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Indian boycott of Chinese goods would be against their own national interests

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Submitted by InfoBrics, authored by Paul Antonopoulos, independent geopolitical analyst…

The level of India’s economic boycott against Chinese imports will depend on how the two countries resolve their border conflicts and if Indian industry is capable of offsetting the shortage of Chinese goods entering the country. Although the call to stop trading with China is strong in India, it appears that Prime Minister Narendra Modi is not as enthusiastic knowing the limitations of India’s industry.

Although Modi is not as enthusiastic as others in his country to stop trading with China, some have already gone ahead without any directives from the government. The New Delhi Hotel and Restaurant Owners Association banned its members from working with Chinese guests. The ban applies to 75,000 rooms in three- and four-star hotels. The association also called for reducing use of Chinese products. It is known that hotel and restaurant business activities in the Indian capital has been seriously affected by the coronavirus quarantine. Tourism recovery is yet to be ascertained. Therefore, not allowing Chinese guests in their hotels and businesses is just a cheap attempt of populism after several Indian soldiers were killed in clashes with the Chinese military in the disputed border region between the two countries.

Each new crisis in Sino-Indian relations has resulted in an increased call to boycott Chinese goods in India. Usually, this is due to the massive deficit as a huge proportion of goods entering India come from China while very little flows into China from India. Nationalist forces in India continue to condemn and criticize Chinese goods, as well as Chinese shops and companies operating in India. As India was humiliated in last month’s border dispute, efforts are being made to attack Chinese economic activity in India. Refusing to serve Chinese guests in hotels is an act of economic inexpressibility, especially at a time when the international tourist industry has been decimated by the pandemic.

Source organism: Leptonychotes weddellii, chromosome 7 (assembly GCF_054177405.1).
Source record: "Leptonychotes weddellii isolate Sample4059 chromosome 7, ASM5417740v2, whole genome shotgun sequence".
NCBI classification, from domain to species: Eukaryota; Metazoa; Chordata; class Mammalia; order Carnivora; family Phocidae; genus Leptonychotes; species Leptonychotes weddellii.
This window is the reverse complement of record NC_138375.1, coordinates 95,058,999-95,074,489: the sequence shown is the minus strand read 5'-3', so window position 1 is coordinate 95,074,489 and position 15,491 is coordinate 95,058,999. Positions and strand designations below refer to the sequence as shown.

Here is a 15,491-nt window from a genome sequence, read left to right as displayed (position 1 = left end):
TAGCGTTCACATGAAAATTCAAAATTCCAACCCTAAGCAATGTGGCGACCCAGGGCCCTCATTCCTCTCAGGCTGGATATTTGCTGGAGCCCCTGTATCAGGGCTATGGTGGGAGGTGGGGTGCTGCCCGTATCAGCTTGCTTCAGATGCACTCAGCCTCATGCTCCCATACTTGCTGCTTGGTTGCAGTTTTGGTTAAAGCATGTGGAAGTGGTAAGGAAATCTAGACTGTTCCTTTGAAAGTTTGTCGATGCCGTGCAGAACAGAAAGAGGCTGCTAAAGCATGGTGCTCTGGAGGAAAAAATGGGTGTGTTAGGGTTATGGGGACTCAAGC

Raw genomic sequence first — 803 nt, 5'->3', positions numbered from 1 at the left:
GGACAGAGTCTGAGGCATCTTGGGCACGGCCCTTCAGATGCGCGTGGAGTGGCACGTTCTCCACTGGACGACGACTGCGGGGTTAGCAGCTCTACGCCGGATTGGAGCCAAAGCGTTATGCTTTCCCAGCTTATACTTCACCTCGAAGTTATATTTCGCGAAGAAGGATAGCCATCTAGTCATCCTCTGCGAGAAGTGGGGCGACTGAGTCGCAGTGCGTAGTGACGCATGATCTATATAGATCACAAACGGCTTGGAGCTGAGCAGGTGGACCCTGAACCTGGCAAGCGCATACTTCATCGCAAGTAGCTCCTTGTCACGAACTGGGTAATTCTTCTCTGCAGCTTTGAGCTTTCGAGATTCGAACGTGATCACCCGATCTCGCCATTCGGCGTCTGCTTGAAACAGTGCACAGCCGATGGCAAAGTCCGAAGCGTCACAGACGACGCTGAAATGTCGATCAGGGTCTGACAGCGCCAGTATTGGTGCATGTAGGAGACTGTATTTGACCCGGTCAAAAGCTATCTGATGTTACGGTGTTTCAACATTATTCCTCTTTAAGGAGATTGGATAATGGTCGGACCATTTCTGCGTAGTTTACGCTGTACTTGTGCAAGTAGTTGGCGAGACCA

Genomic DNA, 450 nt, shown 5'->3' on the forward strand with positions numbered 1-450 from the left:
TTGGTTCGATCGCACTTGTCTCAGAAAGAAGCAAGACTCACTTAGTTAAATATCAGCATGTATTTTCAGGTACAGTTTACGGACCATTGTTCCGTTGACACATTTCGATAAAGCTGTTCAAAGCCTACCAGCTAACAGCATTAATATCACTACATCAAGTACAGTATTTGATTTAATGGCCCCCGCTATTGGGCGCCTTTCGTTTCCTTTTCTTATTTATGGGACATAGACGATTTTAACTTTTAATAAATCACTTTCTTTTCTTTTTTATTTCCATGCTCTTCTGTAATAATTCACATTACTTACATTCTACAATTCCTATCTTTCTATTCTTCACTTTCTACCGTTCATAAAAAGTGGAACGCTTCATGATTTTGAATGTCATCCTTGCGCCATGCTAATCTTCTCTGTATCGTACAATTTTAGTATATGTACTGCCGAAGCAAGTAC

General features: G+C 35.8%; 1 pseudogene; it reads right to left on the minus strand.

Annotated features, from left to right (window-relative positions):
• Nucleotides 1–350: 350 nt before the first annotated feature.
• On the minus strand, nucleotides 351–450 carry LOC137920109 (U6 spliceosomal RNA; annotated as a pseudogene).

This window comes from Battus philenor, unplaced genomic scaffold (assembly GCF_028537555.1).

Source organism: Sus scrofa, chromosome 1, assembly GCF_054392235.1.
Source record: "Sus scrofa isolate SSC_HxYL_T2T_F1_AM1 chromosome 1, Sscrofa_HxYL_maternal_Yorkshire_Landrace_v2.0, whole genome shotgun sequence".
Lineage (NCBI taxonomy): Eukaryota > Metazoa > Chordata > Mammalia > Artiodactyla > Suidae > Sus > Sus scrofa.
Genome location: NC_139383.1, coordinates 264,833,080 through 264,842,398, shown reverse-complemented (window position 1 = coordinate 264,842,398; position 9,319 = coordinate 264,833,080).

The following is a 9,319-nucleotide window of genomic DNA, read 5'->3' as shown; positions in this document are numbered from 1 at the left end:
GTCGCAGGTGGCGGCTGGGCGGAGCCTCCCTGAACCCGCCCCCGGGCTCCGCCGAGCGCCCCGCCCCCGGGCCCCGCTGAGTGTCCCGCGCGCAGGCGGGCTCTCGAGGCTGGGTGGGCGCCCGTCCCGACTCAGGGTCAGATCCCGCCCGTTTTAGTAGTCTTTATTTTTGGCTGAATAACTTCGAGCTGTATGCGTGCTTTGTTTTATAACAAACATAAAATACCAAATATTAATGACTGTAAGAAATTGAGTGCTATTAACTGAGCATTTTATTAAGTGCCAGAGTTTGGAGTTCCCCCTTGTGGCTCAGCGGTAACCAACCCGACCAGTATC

Cooperating with China promotes industrialization and employment in India, something it majorly lags behind in despite being far more infrastructurally developed compared to China when it achieved independence from the British. Actions of boycott are economic suicide that destroys the business environment in India at a time when there is not only a pandemic, but also difficulties in the world economy and international political upheaval.

Therefore, such actions are only determined by political populism and actually harm India. This is especially apparent when only recently the Indian media reported that a supporter of the ruling Bharatiya Janata Party (BJP) that Modi belongs to, threatened to break the legs of anyone buying Chinese goods in Mumbai. However, the call to boycott is not supported by the central government and are backed instead by parties and individuals trying to gain political points. This means that the call to boycott Chinese goods is a local initiative. Even a local initiative can have a powerful impact, especially as Indians identify as being nationalist in their hundreds of millions and could follow calls to boycott.

The trade war between China and the United States is a great opportunity for India to enter the Chinese market to replace American-made goods. India’s trade deficit with China is estimated to have narrowed to $48.7 billion during the last financial year – the lowest in five years – compared with $53.6 billion a year ago, as imports from across the border dropped over 7% to $65 billion in 2019-20, the Times of India reported. But such calls for boycott only weakens India’s opportunities to further narrow the trade deficit with China. From the viewpoint of the central government, India is interested in increasing trade with China – therefore, this trade is as controlled as possible.

If the border issue is resolved, the hostilities will inevitably ease and the boycott will gradually become futile. A successful boycott depends on how well Indian industry can fill the gap in the market created by the lack of Chinese goods. The inevitable reality is that India needs Chinese goods as it cannot meet all of this demand. It also needs Chinese materials to produce goods and India is interested in Chinese investment. Therefore, any restriction on cooperation with China is a clear conflict with India’s national interests.

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The statements, views and opinions expressed in this column are solely those of the author and do not necessarily represent those of The Duran.

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